- 🚗 Volvo will cease production of diesel vehicles by early 2024.
- 🌍 The decision is part of Volvo’s commitment to focus on electric powertrains and achieve climate neutrality by 2040.
- 🌱 Volvo aims to produce only electric vehicles (EVs) from 2030 onward.
- 🔋 The company has divested from internal combustion engine development and is no longer funding R&D for ICE.
- ♻️ Volvo is partnering with Connected Energy to recycle past EV batteries into energy storage systems.
- 🌐 The move aligns with the urgent need for climate action, as emphasized by the United Nations Global Climate Stocktake report.
- 🌟 Volvo’s CEO calls for industry and political leaders to take strong action against climate change.
- 📅 The announcement coincides with Climate Week NYC, where Volvo participates in discussions on transitioning to EVs.
- 🇸🇪 Battery energy storage systems will be used at Volvo’s production facility in Gothenburg, Sweden.
This week, Geely-owned automaker Volvo shared new plans to end diesel production. In celebration of Climate Week NYC, the automaker announced that it will officially end production of all diesel vehicles in the coming months.
Volvo plans to produce its last diesel-powered vehicle early next year, according to a press release shared by the company on Tuesday. The news comes ahead of the automaker’s plans to produce only electric vehicles (EVs) from 2030 on before reaching complete climate neutrality by 2040.
“Electric powertrains are our future, and superior to combustion engines: they generate less noise, less vibration, less servicing costs for our customers and zero tailpipe emissions,” Volvo CEO Jim Rowan said in the press release. “We’re fully focused on creating a broad portfolio of premium, fully electric cars that deliver on everything our customers expect from a Volvo – and are a key part of our response to climate change.”
In the release, the company also points out that it sold its stake in the joint venture Aurobay last year, meaning the company has officially sold off its final combustion engine development assets. As a result, the automaker is longer funding any R&D for new internal combustion engines (ICE).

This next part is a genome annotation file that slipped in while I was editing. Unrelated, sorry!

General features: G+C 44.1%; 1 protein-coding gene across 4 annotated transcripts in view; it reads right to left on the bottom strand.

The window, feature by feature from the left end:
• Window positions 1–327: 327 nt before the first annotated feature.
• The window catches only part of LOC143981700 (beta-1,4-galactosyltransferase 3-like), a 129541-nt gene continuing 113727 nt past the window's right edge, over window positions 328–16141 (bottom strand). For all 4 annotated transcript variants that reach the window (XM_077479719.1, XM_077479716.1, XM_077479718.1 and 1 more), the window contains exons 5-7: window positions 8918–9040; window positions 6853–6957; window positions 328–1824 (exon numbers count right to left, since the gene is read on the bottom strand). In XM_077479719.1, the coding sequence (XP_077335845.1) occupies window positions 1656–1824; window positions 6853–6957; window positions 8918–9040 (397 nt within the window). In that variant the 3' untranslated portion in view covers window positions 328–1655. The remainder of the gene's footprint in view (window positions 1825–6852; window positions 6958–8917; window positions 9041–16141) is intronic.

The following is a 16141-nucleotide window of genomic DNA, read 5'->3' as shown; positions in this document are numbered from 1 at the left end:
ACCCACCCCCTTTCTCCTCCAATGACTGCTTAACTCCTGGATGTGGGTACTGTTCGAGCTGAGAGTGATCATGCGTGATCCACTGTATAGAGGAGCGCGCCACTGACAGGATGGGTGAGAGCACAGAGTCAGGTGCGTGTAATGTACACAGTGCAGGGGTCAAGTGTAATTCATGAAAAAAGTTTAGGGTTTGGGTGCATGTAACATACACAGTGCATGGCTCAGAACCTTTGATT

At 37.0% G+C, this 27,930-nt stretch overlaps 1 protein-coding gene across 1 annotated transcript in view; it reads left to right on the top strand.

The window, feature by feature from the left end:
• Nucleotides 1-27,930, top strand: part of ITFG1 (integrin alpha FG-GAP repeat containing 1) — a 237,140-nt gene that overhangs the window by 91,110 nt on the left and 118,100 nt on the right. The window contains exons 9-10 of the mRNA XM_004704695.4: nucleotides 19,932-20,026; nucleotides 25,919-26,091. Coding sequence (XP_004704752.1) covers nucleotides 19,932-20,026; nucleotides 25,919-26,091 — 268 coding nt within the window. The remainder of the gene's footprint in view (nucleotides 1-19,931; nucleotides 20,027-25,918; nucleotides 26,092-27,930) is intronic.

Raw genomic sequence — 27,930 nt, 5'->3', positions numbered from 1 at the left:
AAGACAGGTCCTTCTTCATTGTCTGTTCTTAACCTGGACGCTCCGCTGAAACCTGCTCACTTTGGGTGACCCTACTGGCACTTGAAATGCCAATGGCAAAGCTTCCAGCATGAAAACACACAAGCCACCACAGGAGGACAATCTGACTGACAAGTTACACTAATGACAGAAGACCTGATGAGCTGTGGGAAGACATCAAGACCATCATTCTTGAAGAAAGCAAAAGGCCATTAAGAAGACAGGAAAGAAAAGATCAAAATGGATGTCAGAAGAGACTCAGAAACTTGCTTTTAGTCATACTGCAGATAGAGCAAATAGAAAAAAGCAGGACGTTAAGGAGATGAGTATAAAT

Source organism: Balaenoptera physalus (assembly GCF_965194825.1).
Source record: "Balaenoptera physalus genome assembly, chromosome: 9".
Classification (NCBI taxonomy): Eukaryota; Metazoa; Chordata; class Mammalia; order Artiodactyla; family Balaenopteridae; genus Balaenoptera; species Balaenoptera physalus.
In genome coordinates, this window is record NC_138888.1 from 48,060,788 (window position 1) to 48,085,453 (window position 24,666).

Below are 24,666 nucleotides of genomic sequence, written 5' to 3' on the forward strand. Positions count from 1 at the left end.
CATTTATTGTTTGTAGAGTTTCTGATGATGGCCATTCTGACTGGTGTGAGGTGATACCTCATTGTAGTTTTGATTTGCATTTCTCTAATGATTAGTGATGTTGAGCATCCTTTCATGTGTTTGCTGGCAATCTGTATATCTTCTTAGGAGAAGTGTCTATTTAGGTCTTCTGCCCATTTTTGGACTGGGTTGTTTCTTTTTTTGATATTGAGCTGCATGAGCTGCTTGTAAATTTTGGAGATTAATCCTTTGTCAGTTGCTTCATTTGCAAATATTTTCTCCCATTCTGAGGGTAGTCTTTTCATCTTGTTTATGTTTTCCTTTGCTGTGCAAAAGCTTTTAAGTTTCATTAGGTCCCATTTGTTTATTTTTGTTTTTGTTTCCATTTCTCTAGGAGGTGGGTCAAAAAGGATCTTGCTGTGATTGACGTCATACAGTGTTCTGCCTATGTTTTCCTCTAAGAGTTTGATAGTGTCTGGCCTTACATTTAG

Volvo also highlighted the United Nations Global Climate Stocktake report as indicating the need for urgent action to protect the climate. The automaker’s chief sustainability officer Anders Kärrberg plans to head to an Accelerating to Zero (A2Z) coalition event this week as part of Climate Week NYC to collaborate with other companies on transitioning transportation to EVs.
“What the world needs now, at this critical time for our planet and humanity, is leadership,” Rowan added. “It is high time for industry and political leaders to be strong and decisive, and deliver meaningful policies and actions to fight climate change. We’re committed to doing our part and encourage our peers as well as political leaders around the globe to do theirs.”
Last week, Volvo and Connected Energy announced a partnership to recycle the automaker’s past EV batteries into containerized battery energy storage systems (BESS), not unlike the agreement Tesla has with battery recycler Redwood Materials. The BESS will be used at Volvo’s production facility in Gothenburg, Sweden.